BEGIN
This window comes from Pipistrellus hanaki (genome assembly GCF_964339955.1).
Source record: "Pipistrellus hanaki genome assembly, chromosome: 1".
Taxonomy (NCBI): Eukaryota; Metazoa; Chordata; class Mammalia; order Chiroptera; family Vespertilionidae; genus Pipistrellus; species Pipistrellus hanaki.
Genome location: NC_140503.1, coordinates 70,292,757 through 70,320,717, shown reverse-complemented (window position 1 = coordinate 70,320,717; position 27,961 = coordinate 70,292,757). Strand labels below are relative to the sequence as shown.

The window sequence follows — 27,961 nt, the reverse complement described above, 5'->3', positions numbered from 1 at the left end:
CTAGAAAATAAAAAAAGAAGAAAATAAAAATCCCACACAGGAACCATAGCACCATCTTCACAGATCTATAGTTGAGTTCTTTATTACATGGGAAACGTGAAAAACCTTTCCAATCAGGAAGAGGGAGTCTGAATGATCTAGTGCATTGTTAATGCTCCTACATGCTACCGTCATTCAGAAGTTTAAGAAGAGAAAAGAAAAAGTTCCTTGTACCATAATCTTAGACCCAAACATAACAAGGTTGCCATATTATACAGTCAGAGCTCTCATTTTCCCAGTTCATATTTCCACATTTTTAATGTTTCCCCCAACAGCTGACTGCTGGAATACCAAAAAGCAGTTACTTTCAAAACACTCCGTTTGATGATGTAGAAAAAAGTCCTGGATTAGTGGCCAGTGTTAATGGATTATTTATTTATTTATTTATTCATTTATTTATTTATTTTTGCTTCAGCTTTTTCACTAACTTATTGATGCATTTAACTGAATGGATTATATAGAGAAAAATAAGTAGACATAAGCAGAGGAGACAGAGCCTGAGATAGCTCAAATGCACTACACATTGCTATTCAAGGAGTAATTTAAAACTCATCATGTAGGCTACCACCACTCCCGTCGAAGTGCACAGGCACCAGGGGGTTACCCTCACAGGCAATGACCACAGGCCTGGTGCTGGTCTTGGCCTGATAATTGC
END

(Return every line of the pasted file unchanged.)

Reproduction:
This window comes from Pipistrellus hanaki (genome assembly GCF_964339955.1).
Source record: "Pipistrellus hanaki genome assembly, chromosome: 1".
Taxonomy (NCBI): Eukaryota; Metazoa; Chordata; class Mammalia; order Chiroptera; family Vespertilionidae; genus Pipistrellus; species Pipistrellus hanaki.
Genome location: NC_140503.1, coordinates 70,292,757 through 70,320,717, shown reverse-complemented (window position 1 = coordinate 70,320,717; position 27,961 = coordinate 70,292,757). Strand labels below are relative to the sequence as shown.

The window sequence follows — 27,961 nt, the reverse complement described above, 5'->3', positions numbered from 1 at the left end:
CTAGAAAATAAAAAAAGAAGAAAATAAAAATCCCACACAGGAACCATAGCACCATCTTCACAGATCTATAGTTGAGTTCTTTATTACATGGGAAACGTGAAAAACCTTTCCAATCAGGAAGAGGGAGTCTGAATGATCTAGTGCATTGTTAATGCTCCTACATGCTACCGTCATTCAGAAGTTTAAGAAGAGAAAAGAAAAAGTTCCTTGTACCATAATCTTAGACCCAAACATAACAAGGTTGCCATATTATACAGTCAGAGCTCTCATTTTCCCAGTTCATATTTCCACATTTTTAATGTTTCCCCCAACAGCTGACTGCTGGAATACCAAAAAGCAGTTACTTTCAAAACACTCCGTTTGATGATGTAGAAAAAAGTCCTGGATTAGTGGCCAGTGTTAATGGATTATTTATTTATTTATTTATTCATTTATTTATTTATTTTTGCTTCAGCTTTTTCACTAACTTATTGATGCATTTAACTGAATGGATTATATAGAGAAAAATAAGTAGACATAAGCAGAGGAGACAGAGCCTGAGATAGCTCAAATGCACTACACATTGCTATTCAAGGAGTAATTTAAAACTCATCATGTAGGCTACCACCACTCCCGTCGAAGTGCACAGGCACCAGGGGGTTACCCTCACAGGCAATGACCACAGGCCTGGTGCTGGTCTTGGCCTGATAATTGC